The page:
[CR] fixie fad?

(Example: Component Manufacturers:Avocet)

From: "kevin mccaul" <trackstand@verizon.net>
To: <Classicrendezvous@bikelist.org>
Date: Tue, 13 Oct 2009 18:49:04 -0400
Thread-index: AcpMV1zsCFY7KOplTqqSmef+Xpog3g==
Subject: [CR] fixie fad?


Doubt the following applies to most here, except maybe a few of the brakeless detractors I've seen.

For starters, I dislike the phrase Fixie ( I only started hearing this used a couple years ago). Maybe I'm wrong, but it's always implied to me taking a beater (Schwinn LeTour for example, no offense) and slapping some road cranks less a ring and a 3/32 cog w/ a lockring on and away you go. That's a no-no in my book. Frame geometry alone is an issue to be aware of, not to mention higher end materials and craftsmanship used in cranks, drops, stay tubes, etc.

I've snapped several Suntour Superbe cranks in half over the last 22 years, so I doubt the rigged up stuff is gonna cut it.

If the bike has a hanger on the rear, don't bother, given you can get a complete off topic track frame (Pake, Leader, etc) and generic wheels and cranks for less than $350. Get a feel for it and decide if it's something you can dedicate yourself to learning. Let's face it, it's not for most folks.

In my opinion, riding a track bike in traffic is something you need to take seriously to say the least. Many do's and don'ts.

You must be willing to understand and accept your initial limitations and learn from them before you become proficient at this style of riding. It's an art of sorts. The bike is an extension of your body. You're in your bike rather than on it. Nice, huh?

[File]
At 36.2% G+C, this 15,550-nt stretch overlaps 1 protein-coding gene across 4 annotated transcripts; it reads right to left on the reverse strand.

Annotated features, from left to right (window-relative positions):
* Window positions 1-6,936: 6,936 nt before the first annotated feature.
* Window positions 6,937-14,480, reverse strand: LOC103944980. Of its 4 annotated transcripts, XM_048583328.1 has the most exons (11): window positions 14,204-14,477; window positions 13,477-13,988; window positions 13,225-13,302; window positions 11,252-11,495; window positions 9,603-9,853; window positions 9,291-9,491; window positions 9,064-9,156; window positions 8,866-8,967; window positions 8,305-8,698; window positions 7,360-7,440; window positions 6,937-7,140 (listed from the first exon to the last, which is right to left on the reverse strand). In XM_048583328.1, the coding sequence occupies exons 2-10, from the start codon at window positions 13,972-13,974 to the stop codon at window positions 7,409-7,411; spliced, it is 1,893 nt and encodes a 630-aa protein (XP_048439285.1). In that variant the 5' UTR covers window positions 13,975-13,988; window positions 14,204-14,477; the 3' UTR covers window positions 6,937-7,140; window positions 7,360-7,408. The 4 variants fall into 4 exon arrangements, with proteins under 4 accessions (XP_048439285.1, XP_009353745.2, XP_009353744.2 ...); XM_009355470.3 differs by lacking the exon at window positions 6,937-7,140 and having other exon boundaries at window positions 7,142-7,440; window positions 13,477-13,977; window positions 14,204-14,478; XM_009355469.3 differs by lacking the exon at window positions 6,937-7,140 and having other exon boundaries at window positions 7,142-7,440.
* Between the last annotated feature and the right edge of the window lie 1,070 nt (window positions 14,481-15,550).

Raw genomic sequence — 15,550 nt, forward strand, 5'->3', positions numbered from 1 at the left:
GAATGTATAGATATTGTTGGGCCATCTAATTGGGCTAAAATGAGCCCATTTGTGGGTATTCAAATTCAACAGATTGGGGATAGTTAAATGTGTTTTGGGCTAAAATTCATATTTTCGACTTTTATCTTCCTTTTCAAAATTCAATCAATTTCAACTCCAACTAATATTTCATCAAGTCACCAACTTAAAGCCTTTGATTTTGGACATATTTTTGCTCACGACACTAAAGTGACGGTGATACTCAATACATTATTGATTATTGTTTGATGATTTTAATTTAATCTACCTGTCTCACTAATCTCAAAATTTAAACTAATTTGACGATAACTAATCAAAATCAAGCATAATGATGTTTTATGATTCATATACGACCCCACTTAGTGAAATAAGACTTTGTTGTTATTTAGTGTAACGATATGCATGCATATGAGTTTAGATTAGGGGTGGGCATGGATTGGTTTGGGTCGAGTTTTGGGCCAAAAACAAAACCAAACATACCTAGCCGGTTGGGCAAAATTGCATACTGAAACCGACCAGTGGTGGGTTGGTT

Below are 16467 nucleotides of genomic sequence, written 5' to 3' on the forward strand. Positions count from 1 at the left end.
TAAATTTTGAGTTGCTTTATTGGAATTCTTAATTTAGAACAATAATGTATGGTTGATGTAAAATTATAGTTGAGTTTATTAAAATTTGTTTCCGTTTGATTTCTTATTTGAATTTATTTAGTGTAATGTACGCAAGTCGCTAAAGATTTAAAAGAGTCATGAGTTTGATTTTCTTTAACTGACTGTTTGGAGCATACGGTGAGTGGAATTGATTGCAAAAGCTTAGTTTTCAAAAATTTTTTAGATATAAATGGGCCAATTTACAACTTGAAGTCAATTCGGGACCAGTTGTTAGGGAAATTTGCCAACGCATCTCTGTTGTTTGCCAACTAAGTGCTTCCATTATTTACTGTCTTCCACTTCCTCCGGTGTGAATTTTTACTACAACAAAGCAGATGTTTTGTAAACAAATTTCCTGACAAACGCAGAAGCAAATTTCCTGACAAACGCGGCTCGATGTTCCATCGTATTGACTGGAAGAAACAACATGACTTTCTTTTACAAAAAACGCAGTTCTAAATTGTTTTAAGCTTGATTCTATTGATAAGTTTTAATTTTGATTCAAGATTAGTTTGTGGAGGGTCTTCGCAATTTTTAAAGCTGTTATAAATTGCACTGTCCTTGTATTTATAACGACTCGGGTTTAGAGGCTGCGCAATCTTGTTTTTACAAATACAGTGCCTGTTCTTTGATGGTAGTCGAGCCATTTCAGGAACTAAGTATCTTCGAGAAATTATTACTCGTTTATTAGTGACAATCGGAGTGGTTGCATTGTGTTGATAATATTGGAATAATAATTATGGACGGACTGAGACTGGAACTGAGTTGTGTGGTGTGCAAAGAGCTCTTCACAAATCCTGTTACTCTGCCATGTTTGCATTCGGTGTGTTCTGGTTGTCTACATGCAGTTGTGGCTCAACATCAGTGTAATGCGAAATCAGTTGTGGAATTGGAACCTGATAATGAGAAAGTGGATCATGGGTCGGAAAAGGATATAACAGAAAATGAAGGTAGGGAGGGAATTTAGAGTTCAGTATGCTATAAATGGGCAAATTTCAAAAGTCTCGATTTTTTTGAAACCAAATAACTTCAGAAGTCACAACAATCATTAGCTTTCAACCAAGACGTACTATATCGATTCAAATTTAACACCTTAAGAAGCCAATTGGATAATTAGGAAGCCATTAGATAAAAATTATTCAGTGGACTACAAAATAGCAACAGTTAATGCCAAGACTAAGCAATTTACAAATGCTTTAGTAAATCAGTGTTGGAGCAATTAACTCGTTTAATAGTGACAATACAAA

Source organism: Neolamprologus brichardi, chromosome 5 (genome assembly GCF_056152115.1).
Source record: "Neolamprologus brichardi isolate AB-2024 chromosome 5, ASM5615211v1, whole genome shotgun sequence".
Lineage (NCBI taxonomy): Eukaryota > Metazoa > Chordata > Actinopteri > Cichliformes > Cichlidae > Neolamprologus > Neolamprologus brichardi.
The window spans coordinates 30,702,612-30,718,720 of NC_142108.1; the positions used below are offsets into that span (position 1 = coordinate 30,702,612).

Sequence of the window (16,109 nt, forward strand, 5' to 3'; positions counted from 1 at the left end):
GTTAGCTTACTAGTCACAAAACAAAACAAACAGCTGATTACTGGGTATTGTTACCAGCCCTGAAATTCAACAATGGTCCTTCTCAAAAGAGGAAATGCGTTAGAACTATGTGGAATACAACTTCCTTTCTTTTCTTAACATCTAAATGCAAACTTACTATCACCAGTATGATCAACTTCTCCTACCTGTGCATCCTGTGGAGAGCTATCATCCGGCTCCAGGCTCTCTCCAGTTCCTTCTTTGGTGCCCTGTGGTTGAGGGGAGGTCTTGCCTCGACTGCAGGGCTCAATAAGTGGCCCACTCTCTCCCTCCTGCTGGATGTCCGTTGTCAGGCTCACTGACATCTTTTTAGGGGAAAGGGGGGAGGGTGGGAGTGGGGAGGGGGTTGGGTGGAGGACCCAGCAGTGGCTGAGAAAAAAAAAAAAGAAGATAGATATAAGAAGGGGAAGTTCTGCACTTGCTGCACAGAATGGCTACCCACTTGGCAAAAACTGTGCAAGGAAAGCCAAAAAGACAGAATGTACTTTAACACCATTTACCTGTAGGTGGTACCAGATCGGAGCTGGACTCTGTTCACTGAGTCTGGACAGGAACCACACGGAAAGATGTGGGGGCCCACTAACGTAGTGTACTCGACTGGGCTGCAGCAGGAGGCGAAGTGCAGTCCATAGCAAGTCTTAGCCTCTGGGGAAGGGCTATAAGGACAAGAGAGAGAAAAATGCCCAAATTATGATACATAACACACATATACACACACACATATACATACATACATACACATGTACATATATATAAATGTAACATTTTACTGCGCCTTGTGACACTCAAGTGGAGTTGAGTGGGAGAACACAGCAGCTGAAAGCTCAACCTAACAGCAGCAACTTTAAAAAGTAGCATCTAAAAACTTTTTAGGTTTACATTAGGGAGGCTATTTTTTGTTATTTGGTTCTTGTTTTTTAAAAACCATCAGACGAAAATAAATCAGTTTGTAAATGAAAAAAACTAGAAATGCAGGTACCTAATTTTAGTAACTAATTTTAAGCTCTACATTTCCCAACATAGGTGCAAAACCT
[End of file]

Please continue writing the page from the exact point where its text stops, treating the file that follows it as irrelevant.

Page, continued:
Every once in a while I'm asked politely how the bike works without brakes. I can explain in less than 60 seconds and the individual usually comes away thinking it's hard, but not that it's dangerous. It's neither of course!

My gear of choice is 49x16. I've tried lesser and quickly went back.

As for brakes, well all I can say is if you feel the need for them, then you probably shouldn't be riding fixed. I've seen firsthand and heard numerous stories of guys flying over the handlebars using them.

Then again I'm sure there is a place for brakes in certain circumstances, but I can't think of one that applies to me. Let me know! You ride on the sidewalk only maybe?

I've worked as a messenger for 25 years and own and operate a service for the last 15. I can count on 2 hands how many days I didn't ride my fixed in the last 22 years. No knee problems yet and don't think any will come soon as a result of riding fixed.

I started with something cheap (not really - it was an Alpine frame, but with cheap Suzue hubs, etc.) and finally have worked up to a nice collection of 6 track bikes. No reason nobody else can do this too.

I certainly don't encourage bar crawlers or weekend riders (the fad factor in question) to be taking their fixed out for the night as I've noticed. Too much posing and alcohol! Take it seriously before you get hurt or hurt someone else. Again, this certainly is not addressed to anyone on this list of course.

As for those younger folks inventive enough to rig up something solid to ride for the learning process, Bravo! Just don't make a decision about continuing without trying as close to the real deal as possible. True Track Bike! There's plenty left for ya.

Let's just hope the new fad isn't brakeless freewheel. Uh oh!

Kevin McCaul

Trackstand LLC

Silver Spring MD USA

Sorry for the self-promotion, but I'm proud of the name.